Continuous with the impetus to query our relationships with technology was Oliver Pauk and Michael Vickers’s Spectra Logic. A series of three-dimensional, mirrored, geometric forms—suspended from trees—physically reflected the installation’s bucolic surroundings, optically situating elements of nature on human-made objects. The same trees became the screen for a projection after dusk, conflating elements of artificial materiality with the stuff of nature. During the evening, digital imagery seemed to melt into the foliage and bark—occasionally catching a mirror in a wild flare of light—confusing the distinction between the two. While the categories of “human-made” and “naturally occurring” are typically discrete, Spectra Logic (like some recent quantum discoveries) proposed that such categorical borders are instead malleable and not as absolute as we might sometimes assume.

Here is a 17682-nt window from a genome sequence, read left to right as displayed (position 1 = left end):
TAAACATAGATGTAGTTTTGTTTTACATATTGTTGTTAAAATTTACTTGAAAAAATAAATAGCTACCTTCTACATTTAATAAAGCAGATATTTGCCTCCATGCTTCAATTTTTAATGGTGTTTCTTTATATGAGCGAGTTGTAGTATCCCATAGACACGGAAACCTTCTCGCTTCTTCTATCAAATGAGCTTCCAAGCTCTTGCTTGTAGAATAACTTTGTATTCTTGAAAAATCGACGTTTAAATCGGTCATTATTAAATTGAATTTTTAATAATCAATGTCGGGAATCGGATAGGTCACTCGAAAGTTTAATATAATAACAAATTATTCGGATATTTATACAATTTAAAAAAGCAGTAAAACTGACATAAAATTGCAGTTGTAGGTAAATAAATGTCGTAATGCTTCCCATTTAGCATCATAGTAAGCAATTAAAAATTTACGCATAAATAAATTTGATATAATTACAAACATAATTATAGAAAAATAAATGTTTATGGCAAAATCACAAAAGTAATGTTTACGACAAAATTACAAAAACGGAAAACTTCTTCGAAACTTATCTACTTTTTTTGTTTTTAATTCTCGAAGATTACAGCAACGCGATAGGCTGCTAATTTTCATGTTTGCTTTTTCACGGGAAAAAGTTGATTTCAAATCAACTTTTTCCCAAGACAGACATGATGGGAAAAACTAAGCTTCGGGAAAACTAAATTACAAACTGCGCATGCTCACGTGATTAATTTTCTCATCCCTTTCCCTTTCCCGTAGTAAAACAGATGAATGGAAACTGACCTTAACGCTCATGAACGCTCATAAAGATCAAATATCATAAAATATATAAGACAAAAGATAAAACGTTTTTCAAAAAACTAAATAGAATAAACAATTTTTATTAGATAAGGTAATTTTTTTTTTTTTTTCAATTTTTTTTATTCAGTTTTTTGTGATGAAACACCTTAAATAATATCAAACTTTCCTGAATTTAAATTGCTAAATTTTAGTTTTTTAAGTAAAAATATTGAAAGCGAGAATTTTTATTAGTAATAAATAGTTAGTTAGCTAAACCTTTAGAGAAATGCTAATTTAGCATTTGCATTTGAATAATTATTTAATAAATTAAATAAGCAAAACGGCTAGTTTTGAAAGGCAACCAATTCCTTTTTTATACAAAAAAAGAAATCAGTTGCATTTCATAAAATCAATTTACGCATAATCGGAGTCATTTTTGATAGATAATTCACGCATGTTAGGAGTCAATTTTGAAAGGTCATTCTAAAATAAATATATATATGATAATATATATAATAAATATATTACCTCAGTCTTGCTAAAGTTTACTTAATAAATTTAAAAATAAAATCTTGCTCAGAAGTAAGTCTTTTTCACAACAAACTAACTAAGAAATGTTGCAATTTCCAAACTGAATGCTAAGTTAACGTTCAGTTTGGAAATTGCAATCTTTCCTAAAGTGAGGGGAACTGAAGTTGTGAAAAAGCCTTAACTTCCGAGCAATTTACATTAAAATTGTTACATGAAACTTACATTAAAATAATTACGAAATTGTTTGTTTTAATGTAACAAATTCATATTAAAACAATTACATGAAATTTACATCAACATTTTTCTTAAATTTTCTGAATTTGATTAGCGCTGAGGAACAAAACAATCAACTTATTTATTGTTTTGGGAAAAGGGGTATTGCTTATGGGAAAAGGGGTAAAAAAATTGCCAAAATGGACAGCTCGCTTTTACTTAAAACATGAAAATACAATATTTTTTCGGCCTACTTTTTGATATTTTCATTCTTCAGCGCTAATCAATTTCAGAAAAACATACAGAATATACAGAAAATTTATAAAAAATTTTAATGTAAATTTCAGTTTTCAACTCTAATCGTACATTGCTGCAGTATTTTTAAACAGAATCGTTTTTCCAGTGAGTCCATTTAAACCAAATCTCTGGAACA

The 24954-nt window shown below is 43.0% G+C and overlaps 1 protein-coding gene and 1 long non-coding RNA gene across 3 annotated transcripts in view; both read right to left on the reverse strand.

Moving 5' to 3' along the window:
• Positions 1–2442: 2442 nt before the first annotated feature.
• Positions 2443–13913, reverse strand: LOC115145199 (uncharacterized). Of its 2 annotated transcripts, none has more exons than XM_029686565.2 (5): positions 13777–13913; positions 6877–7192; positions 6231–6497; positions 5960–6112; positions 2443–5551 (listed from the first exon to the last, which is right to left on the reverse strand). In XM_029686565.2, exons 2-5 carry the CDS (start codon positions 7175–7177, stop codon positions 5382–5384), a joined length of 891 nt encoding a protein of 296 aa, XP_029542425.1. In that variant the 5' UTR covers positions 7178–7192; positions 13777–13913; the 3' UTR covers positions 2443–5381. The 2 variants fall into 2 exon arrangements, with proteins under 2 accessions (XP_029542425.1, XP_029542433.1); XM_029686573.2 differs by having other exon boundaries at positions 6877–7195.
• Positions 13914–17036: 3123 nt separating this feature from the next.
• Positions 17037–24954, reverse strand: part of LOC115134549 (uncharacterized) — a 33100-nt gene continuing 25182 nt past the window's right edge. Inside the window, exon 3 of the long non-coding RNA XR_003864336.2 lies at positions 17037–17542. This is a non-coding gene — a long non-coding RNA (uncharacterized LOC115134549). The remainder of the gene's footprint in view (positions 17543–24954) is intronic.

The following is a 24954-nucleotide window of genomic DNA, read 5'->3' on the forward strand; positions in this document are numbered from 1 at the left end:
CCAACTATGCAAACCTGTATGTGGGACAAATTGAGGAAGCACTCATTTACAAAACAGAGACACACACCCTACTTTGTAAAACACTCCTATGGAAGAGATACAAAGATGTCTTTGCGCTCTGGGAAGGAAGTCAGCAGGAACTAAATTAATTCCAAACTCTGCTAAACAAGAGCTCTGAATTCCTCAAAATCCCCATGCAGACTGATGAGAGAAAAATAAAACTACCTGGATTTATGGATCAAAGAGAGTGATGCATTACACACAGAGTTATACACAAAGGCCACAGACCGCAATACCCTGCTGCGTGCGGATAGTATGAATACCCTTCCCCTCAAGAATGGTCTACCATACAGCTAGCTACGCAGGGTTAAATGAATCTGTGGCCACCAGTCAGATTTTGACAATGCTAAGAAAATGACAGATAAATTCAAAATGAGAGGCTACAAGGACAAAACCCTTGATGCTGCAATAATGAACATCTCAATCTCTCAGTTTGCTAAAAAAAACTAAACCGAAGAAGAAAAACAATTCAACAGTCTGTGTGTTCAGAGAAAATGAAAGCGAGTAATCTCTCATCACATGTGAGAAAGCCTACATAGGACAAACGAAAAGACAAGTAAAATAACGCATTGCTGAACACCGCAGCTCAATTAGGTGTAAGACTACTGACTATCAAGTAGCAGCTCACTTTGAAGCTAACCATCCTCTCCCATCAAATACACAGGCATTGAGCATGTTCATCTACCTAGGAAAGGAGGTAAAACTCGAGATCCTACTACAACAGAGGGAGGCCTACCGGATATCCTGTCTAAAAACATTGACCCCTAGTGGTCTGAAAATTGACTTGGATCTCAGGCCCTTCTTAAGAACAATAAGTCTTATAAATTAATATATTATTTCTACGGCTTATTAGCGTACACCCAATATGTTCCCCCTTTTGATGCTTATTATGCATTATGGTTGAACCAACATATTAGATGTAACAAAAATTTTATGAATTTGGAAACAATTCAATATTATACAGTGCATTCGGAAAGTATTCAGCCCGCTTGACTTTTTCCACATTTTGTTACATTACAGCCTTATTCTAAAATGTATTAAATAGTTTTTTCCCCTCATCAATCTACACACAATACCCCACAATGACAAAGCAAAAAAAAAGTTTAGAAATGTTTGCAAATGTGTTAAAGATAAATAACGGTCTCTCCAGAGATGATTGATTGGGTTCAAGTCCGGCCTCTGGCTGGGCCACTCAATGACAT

From theoretical divisions to physical ones: Teresa Carlesimo’s Bedrooms and Basements, presented by Art Spin, queries the ways in which walls serve to socially parcel spaces. In creating facsimiles of domestic scenes—ones uncanny in their clean monochromatic performance of, say, a living room—Carlesimo exposes the pared-down form of the many things that serve to create a functional space. The oblique walls, assorted furniture, clustered lamps and vitrine-encased china, all located within the walls of a real Main Street building, provide a sort of voyeuristic opportunity. The installation evokes the intimate places that others navigate, yet in its artificiality, it denies the satisfaction of gleaning an understanding of an actual stranger. This resonates particularly in the context of the festival writ large; inquisitive visitors to Warkworth will likely never satiate their curiosity about everyday lives of those who call the town home.